- Travis Morrison, "Angry Angel"

Tuesday, November 02, 2004

Three mp3s picked by me up at the Stypod: Good Charlotte's Britney-fied paranoia, Travis Morrison-surrogate John Mayer and Kimya Dawson helping me get my twee on.

Anthony Is Right endorses voting for the presidential non-incumbent of your choice. Today. Do it.

Monday, November 01, 2004

Radio show playlist:

TV On The Radio - New Health Rock
Tegan And Sara - Speak Slow
Rogers Sisters - Freight Elevator
Saul Williams - Grippo
Hives - B Is For Brutus
Blood Brothers - Peacock Skeleton With Crooked Feathers
Radio 4 - Absolute Affirmation
LeTigre - On The Verge
Shins - New Slang
Fall - Sparta
Dizzee Rascal - Dream
Interpol - Evil
Spoon - Decora
Mouse On Mars feat. Mark E. Smith - Wipe The Sound (Remix)
Jimmy Eat World - Polaris
Sloan - Hollow Head
Blues Explosion - Mars, Arizona
Kimya Dawson - I Will Never Forget
Kimya Dawson - You Love Me
Modest Mouse - Float On
Morrissey - Last Of The Famous International Playboys
Self - What A Fool Believes
Sahara Hotnights - The Difference Between Love And Hell
Hellacopters - Pride
Grumpies - Punk Rock Boy
Say Anything - Every Man Has A Molly
Faint - Paranoiattack
Grandaddy - The Crystal Lake
My Chemical Romance - You Kno What They Do To Guys Like Us In Prison
I Am The World Trade Center - Great Expectations

I got to hear Joanna Newsom for the first time today. The harp is nice, but wtf, how come nobody told me she sounds like Annie (the old school redhead, not the girl with all the net-hype)? The urge to scream "IT'S A HARD KNOCK LIFE!" was irresistable.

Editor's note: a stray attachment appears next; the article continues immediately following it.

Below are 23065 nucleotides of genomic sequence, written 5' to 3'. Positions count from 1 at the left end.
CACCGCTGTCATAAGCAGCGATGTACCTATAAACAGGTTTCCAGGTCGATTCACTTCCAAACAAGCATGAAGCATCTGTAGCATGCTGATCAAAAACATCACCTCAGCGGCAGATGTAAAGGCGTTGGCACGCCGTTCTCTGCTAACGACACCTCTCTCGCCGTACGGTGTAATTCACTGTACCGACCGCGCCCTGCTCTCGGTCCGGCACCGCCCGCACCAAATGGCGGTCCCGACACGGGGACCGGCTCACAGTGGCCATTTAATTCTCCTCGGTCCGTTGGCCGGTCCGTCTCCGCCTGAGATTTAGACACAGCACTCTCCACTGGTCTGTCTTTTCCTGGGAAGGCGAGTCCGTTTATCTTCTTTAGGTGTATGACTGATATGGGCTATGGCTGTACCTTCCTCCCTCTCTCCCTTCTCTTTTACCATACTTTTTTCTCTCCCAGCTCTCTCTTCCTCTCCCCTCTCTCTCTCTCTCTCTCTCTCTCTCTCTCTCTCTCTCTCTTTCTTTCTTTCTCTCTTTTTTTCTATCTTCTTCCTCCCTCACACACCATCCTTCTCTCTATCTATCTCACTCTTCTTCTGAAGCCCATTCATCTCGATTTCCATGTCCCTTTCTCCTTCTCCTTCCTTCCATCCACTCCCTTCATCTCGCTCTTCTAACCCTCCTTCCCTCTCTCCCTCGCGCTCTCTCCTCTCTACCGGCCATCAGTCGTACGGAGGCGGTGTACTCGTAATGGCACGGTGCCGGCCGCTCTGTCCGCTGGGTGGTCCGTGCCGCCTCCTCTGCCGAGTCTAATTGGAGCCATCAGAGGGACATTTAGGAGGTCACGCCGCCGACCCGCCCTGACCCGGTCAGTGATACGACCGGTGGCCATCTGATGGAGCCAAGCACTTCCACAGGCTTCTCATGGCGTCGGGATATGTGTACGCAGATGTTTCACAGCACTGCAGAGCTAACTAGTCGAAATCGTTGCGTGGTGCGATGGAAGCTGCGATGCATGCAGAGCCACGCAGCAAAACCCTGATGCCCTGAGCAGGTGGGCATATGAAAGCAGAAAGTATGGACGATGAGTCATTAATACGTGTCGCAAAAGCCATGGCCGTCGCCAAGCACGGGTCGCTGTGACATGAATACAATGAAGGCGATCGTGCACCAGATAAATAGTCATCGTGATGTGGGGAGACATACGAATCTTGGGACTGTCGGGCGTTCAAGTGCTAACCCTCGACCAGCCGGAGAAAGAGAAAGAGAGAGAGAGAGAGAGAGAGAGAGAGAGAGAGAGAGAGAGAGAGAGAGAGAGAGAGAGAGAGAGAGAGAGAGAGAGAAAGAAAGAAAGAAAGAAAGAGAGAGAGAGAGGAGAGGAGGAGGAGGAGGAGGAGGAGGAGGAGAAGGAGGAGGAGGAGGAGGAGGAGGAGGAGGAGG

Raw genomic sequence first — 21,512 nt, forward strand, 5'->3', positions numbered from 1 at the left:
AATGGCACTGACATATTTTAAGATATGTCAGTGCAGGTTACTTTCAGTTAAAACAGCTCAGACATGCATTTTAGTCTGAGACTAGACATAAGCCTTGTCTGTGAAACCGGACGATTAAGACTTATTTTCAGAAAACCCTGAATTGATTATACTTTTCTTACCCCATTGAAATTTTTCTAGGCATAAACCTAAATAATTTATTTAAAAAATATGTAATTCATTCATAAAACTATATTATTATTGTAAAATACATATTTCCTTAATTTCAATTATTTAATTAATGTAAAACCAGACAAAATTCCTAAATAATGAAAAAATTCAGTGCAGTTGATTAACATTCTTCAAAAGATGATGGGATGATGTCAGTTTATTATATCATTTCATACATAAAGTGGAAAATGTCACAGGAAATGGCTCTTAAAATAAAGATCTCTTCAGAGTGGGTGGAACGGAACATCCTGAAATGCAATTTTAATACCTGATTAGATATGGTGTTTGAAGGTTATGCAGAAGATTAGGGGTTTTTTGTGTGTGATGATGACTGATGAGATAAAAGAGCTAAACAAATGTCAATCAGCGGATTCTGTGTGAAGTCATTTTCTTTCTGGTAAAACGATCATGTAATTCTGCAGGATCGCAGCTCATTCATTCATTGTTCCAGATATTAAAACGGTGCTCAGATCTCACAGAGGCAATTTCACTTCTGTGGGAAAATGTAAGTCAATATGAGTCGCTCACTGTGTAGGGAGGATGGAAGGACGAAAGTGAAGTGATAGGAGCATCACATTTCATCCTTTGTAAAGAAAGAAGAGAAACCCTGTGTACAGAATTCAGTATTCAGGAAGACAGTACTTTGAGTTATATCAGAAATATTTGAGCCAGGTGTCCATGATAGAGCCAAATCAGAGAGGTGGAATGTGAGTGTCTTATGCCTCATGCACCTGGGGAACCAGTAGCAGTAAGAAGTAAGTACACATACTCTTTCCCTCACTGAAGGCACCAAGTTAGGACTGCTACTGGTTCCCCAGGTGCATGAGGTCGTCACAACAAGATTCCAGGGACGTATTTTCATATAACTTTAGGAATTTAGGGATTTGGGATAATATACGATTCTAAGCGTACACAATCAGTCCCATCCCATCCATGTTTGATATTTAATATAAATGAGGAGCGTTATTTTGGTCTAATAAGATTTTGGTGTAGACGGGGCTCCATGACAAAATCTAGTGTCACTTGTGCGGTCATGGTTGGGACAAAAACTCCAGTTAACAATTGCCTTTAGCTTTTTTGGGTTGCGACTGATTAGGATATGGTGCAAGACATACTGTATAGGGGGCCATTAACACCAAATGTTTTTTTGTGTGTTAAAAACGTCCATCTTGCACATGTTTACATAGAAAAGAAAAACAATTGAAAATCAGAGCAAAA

I'm listening to the new LeTigre. It's a little anonymous and peters out early but it's definitely more enjoyable than Feminine Sweepstakes. To answer Tom Breihan's query as to why so many people hate "New Kicks": a lot of us have never been to a mass protest, so we don't catch a sense memory from a hookless casserole of soundbites. It's not a memory of people screaming together for me, it's the sound of people screaming slogans AT me. "I'm So Excited" might be worse though. I don't think the joy of release is what I'm hearing on either track.

Sunday, October 31, 2004

I'm back and I'm miserable, because I can't get a paragraph into a review of one of my favorite albums this year. I'm not dropping names since I might pull it off eventually, but despite playing it over and over and over and over my usual ability to rant off a stream of observations and descriptions has failed me entirely. My fondness for the album may just be too personal in nature. It's like trying to review a security blanket. This extremely atypical writer's block is embarassing, disturbing and disappointing. The self-flagellation will cease once I get back into the swing of things.

Ok I'm not really miserable per se. I just wish I could give this album the review it deserves.

Proof I'm not really miserable: Anthony Is Wearing A Wig. I'll post a wider shot later (when more photos come my way, as they inevitably do), but what hipster do I look like most? Ryan Adams? Matthew Sweet? Paul Banks? Jarvis Cocker?

Al is, like, so into the Posies. I'm going to try very hard not to bring this up on Government Names.

Oh, and to answer WBS's confusion, any song that broke in 2004 in the USA counts for my singles list. Hence Mis-Teeq.

BONUS INFO: Anthony Is On The Radio Tomorrow (Monday) 11am-1pm EST. Lion 90.7 FM. Check it out!